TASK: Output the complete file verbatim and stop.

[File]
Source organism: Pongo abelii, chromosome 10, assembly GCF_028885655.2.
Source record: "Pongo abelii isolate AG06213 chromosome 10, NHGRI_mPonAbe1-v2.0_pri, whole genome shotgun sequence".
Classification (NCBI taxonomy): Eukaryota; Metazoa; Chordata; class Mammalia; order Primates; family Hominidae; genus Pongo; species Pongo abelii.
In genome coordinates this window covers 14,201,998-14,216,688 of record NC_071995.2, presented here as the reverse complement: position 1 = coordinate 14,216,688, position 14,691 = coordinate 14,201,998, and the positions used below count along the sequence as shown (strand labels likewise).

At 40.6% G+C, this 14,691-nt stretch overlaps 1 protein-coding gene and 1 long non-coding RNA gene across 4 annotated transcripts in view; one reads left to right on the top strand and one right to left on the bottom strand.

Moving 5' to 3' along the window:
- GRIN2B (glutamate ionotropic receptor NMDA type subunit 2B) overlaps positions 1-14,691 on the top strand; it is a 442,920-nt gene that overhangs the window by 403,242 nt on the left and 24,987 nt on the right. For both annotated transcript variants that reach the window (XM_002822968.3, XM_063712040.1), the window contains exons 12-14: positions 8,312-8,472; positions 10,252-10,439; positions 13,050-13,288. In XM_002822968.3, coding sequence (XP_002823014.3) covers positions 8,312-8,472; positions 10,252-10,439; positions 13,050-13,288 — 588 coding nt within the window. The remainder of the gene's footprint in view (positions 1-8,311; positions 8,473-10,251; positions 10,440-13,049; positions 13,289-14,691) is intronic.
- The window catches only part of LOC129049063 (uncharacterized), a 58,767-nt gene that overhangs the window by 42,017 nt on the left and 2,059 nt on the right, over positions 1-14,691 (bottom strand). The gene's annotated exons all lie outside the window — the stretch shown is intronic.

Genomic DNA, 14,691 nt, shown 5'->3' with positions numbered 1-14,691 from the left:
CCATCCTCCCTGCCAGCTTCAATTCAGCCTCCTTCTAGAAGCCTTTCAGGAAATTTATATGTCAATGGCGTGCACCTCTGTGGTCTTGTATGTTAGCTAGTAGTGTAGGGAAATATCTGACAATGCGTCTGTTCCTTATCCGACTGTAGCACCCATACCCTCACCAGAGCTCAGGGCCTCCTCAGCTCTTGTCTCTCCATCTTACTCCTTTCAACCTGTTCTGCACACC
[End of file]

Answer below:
Source organism: Pongo abelii, chromosome 10, assembly GCF_028885655.2.
Source record: "Pongo abelii isolate AG06213 chromosome 10, NHGRI_mPonAbe1-v2.0_pri, whole genome shotgun sequence".
Classification (NCBI taxonomy): Eukaryota; Metazoa; Chordata; class Mammalia; order Primates; family Hominidae; genus Pongo; species Pongo abelii.
In genome coordinates this window covers 14,201,998-14,216,688 of record NC_071995.2, presented here as the reverse complement: position 1 = coordinate 14,216,688, position 14,691 = coordinate 14,201,998, and the positions used below count along the sequence as shown (strand labels likewise).

At 40.6% G+C, this 14,691-nt stretch overlaps 1 protein-coding gene and 1 long non-coding RNA gene across 4 annotated transcripts in view; one reads left to right on the top strand and one right to left on the bottom strand.

Moving 5' to 3' along the window:
- GRIN2B (glutamate ionotropic receptor NMDA type subunit 2B) overlaps positions 1-14,691 on the top strand; it is a 442,920-nt gene that overhangs the window by 403,242 nt on the left and 24,987 nt on the right. For both annotated transcript variants that reach the window (XM_002822968.3, XM_063712040.1), the window contains exons 12-14: positions 8,312-8,472; positions 10,252-10,439; positions 13,050-13,288. In XM_002822968.3, coding sequence (XP_002823014.3) covers positions 8,312-8,472; positions 10,252-10,439; positions 13,050-13,288 — 588 coding nt within the window. The remainder of the gene's footprint in view (positions 1-8,311; positions 8,473-10,251; positions 10,440-13,049; positions 13,289-14,691) is intronic.
- The window catches only part of LOC129049063 (uncharacterized), a 58,767-nt gene that overhangs the window by 42,017 nt on the left and 2,059 nt on the right, over positions 1-14,691 (bottom strand). The gene's annotated exons all lie outside the window — the stretch shown is intronic.

Genomic DNA, 14,691 nt, shown 5'->3' with positions numbered 1-14,691 from the left:
CCATCCTCCCTGCCAGCTTCAATTCAGCCTCCTTCTAGAAGCCTTTCAGGAAATTTATATGTCAATGGCGTGCACCTCTGTGGTCTTGTATGTTAGCTAGTAGTGTAGGGAAATATCTGACAATGCGTCTGTTCCTTATCCGACTGTAGCACCCATACCCTCACCAGAGCTCAGGGCCTCCTCAGCTCTTGTCTCTCCATCTTACTCCTTTCAACCTGTTCTGCACACC